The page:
Li Ka-shing

High stakes for Hutchison: EU regulators investigating Hong Kong-based company's £10.3 billion bid for British mobile operator O2

PUBLISHED : Friday, 30 October, 2015, 11:24pm
UPDATED : Saturday, 31 October, 2015, 10:16am

EU antitrust regulators have launched a full investigation into Hutchison Whampoa’s 10.3-billion-pound (HK$123.06 billion) bid for British mobile operator O2, concerned that the deal may push up prices.

The European Commission has signalled a tougher line on telecoms mergers, putting it on a collision course with the companies who argue they need to consolidate to invest in faster networks.

Hutchison completes buyout of British mobile carrier O2 for £10.25 billion

Hutchison’s planned acquisition of Telefonica’s O2 would make it the top mobile operator in Britain. It already has a UK mobile business, Three, so the deal would reduce the number of network operators from four to three, a number which typically raises regulatory alarm bells.

"The Commission has concerns that the transaction would remove an important competitive force and that the merged entity would have limited incentives to exercise significant competitive pressure on the remaining competitors," the Commission said on Friday.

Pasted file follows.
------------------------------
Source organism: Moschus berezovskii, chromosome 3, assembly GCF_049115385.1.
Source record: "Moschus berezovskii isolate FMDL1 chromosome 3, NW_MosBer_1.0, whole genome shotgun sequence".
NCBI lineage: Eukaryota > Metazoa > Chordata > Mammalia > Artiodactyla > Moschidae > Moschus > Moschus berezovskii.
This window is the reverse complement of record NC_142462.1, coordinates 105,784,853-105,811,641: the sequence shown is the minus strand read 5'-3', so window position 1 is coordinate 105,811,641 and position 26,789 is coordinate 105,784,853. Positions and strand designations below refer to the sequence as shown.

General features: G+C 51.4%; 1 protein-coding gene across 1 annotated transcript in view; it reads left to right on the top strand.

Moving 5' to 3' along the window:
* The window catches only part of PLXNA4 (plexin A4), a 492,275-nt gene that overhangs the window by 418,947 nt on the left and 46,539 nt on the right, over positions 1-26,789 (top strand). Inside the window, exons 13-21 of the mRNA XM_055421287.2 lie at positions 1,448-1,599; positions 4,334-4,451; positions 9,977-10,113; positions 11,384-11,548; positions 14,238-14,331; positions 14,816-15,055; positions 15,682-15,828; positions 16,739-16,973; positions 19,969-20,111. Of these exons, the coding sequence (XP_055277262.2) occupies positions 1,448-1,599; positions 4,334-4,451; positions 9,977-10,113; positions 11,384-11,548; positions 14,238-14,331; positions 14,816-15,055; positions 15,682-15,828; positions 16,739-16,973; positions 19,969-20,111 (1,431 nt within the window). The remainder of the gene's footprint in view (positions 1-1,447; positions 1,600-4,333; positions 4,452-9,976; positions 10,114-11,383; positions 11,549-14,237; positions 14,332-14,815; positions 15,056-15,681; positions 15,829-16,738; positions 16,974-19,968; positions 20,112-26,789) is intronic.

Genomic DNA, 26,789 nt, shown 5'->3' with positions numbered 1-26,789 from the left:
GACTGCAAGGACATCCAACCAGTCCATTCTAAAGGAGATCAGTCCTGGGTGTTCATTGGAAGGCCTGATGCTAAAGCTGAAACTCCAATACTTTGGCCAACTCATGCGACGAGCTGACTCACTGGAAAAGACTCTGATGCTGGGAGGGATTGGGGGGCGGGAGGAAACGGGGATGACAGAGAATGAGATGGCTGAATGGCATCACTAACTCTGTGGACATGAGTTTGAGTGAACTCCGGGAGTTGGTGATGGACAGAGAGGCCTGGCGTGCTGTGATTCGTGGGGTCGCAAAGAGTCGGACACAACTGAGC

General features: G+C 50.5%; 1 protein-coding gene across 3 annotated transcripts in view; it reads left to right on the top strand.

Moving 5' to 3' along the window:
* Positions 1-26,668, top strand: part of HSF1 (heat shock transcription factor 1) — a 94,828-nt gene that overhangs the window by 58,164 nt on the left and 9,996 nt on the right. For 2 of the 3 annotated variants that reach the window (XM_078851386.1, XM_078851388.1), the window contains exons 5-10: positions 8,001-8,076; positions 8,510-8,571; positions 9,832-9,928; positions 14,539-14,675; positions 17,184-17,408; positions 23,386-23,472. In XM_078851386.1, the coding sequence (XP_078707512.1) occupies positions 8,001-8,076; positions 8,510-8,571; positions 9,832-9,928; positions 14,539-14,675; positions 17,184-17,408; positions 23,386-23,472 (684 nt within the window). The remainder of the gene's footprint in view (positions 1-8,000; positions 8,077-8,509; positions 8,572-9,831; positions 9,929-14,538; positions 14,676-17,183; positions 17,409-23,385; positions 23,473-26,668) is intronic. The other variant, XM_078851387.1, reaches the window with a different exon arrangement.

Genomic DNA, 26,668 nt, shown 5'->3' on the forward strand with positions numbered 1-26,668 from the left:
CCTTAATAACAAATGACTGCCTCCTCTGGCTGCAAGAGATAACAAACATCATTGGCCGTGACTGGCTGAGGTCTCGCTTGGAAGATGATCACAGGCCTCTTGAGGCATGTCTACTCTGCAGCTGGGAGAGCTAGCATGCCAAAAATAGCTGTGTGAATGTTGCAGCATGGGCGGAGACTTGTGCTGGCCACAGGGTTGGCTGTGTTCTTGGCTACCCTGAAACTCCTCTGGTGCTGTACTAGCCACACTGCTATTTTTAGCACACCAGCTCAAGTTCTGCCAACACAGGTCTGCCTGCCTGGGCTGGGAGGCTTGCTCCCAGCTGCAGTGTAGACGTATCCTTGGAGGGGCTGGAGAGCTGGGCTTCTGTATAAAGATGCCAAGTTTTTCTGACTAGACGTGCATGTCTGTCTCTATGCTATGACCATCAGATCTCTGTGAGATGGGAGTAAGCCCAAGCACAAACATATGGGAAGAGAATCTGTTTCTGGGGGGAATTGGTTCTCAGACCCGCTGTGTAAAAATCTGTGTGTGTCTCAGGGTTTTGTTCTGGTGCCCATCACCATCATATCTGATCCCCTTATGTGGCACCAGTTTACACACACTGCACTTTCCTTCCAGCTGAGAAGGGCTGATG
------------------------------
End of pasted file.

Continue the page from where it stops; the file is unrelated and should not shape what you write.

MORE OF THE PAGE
The stakes are high for Hutchison, owned by Li Ka-shing. Failure to get EU approval for the deal could put a brake on its expansion and long-term prospects in Europe, credit rating agency Moody’s wrote in a note last month.

The company may have to sell parts of the combined entity’s network capacity and frequencies - or spectrum - to get regulatory approval.

"We believe the transaction will be good for both competition and consumers in the United Kingdom and are confident that the acquisition will be approved by the Commission," Hutchison said on Friday.

Competition Commissioner Margrethe Vestager has already scuppered a deal between TeliaSonera and Telenorin Denmark, casting a cloud over the prospects of a similar deal in Italy between Hutchison and Vimpelcom’s Italian business.

A previous deal cutting the number of national operators from four to three in Austria was approved by Vestager’s predecessor in 2012, and subsequently prompted price increases.

The European Commission said it had 90 working days until March 16, 2016 to reach a decision on the matter.